On The Move Crossfire: Review

By: David Gilchrist, Photography by: Nathan Duff

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On The Move’s Crossfire pop-top made an excellent companion for our sandy adventure.

Over decades, sand, wind and water have sculpted the Cooloola Recreation Area on the northern fringe of Queensland’s Sunshine Coast, creating high sand dunes, coloured sand cliffs, sweeping beaches and the perfect location to give the latest offering from On The Move Caravans a run for its money.

After all, if its name was anything to go by, this pop-top van promised to be just the ticket with which to explore this large and remarkable wilderness. While Rainbow Beach provided the opportunity for us to see if the Crossfire had the right stuff for the rough stuff, a shower or two and a threatening thunderstorm turned the usually pristine waters inky, the sand sticky and made the trip just a little more tricky…


The Crossfire, in name and design, is as a clarion call to outdoors adventure. It makes that clear by providing an external slide-out kitchen (rather than an internal one) that, on the test van, included a handy Weber barbecue as well as a two-burner cooktop. The kitchen doesn’t include a plumbed sink, although it is an available option. Instead, a tub is set into the bench, with hot and cold water available nearby on the drawbar. The close proximity of the taps makes this setup a reasonably convenient solution for this simple kitchen.

There’s also an external shower with hot and cold water, perfect for cleaning off the sand after a day’s surfing or fishing.

While the Crossfire has dual 155W solar panels to feed the dual 100Ah batteries, it doesn’t have an inverter to make the most of its power arrangement – although it is available as an optional extra. In an era when increasing numbers of travellers want the freedom to bush camp, I think an inverter producing pure sine wave 240V power is a nice piece of kit to have – especially for those of us addicted to our technology. There are two USB chargers and a 12V plug, however.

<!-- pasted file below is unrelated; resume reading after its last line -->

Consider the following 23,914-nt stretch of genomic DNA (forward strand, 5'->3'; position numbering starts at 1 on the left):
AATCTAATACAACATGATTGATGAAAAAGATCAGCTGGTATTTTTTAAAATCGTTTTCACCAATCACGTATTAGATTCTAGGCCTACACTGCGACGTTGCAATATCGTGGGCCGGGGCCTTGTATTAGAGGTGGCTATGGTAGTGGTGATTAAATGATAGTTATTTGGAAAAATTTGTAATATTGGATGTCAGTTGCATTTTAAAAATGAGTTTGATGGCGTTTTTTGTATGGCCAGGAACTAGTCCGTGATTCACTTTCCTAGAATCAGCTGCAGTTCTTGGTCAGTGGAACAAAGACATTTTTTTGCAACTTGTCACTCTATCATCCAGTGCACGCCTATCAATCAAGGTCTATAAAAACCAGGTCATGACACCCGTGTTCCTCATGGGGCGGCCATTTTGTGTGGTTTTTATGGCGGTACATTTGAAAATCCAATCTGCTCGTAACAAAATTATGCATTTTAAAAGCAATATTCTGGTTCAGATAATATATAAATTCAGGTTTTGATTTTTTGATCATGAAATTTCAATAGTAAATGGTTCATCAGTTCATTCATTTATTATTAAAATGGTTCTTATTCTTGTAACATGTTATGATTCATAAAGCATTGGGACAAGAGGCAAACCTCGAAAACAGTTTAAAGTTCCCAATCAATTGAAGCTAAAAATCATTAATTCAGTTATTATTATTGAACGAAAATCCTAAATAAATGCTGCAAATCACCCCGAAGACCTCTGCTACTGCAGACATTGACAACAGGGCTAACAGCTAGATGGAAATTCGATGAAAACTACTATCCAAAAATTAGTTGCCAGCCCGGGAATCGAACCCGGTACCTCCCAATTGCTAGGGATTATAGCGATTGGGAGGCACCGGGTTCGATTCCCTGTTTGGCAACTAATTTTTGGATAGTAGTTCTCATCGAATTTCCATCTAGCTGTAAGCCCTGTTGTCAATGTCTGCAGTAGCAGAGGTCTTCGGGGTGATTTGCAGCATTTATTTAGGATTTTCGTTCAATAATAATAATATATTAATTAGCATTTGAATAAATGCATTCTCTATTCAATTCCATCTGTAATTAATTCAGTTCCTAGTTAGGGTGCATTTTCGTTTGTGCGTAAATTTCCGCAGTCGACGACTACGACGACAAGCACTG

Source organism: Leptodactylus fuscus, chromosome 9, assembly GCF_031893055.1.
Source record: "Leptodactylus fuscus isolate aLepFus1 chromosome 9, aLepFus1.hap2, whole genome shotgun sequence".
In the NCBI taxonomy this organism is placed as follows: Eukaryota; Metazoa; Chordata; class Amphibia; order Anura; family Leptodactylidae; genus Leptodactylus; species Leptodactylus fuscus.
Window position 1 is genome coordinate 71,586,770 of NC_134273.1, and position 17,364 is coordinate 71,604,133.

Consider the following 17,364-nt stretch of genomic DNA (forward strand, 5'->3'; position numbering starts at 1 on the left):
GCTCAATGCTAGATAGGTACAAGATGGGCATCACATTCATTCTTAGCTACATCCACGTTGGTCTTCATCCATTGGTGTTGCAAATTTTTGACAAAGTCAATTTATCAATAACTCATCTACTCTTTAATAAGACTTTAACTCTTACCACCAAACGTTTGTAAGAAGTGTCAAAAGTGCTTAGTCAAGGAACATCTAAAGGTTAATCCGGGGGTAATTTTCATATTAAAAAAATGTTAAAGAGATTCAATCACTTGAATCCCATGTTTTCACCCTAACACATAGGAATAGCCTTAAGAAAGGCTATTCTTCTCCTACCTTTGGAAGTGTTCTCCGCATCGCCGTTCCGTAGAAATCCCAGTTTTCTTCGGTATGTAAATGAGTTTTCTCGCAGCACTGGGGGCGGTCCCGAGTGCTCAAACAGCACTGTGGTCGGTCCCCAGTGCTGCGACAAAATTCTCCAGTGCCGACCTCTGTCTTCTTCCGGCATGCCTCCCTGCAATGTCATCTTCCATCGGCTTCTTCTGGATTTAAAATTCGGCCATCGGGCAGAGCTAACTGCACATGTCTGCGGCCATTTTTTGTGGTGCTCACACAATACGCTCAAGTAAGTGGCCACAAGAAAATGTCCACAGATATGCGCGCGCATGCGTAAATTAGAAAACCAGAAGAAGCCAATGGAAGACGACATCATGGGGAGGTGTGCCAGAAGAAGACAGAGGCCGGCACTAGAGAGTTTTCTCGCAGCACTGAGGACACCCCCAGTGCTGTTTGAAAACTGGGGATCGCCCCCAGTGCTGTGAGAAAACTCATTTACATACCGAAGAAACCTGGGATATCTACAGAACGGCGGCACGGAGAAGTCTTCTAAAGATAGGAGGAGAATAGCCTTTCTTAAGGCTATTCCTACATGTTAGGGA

There’s a double bed up front with a small but comfortable dinette next to it with a fold-down table, which can be moved for easier access to the bed. Internal storage is adequate for short trips away and comprises an array of drawers, a shelved cupboard and under-seat storage.

Although the living space is limited, there’s a good reason. The design has sacrificed some living area for an internal combo shower-toilet ensuite. That’s a little piece of luxury you just don’t expect in a rig of this size, and it saves you from smelling like the leftovers of the bait packet you picked up on the way to the beach.


While the ensuite is a convenient luxury, it is, understandably, on the small side which means some people might find it a little tight. And, of course, there’s always the external shower – a Godsend after a hot day on the beach. Regardless, enjoying a good shower is dependent on the 124L of water storage or hooking up to town water somewhere.


Offroad hybrid vans of this type are all about keeping things simple, casting off life’s bowlines and catching the trade winds to explore, dream and discover. The unpretentious interior with its comfy bed, basic kitchen and combo ensuite has just enough of the right stuff to allow that to happen.

Perhaps the ensuite is a little small and the toolbox a little too big considering the handy tunnel boot. However, from rugged good looks to practicality, this is certainly a van worth considering for those that want to hit the wild outdoors or who, like us, find a long straight beach ripe for fishing and staying a little while.



  • Simple kitchen setup
  • The general look and finish
  • Easy to set up
  • Bonus having an ensuite
  • Large external storage capacity


  • Small living area
  • Small ensuite
  • No internal kitchen

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The full test appears in Caravan World #548 April 2016. Subscribe today for the latest caravan reviews and news every month!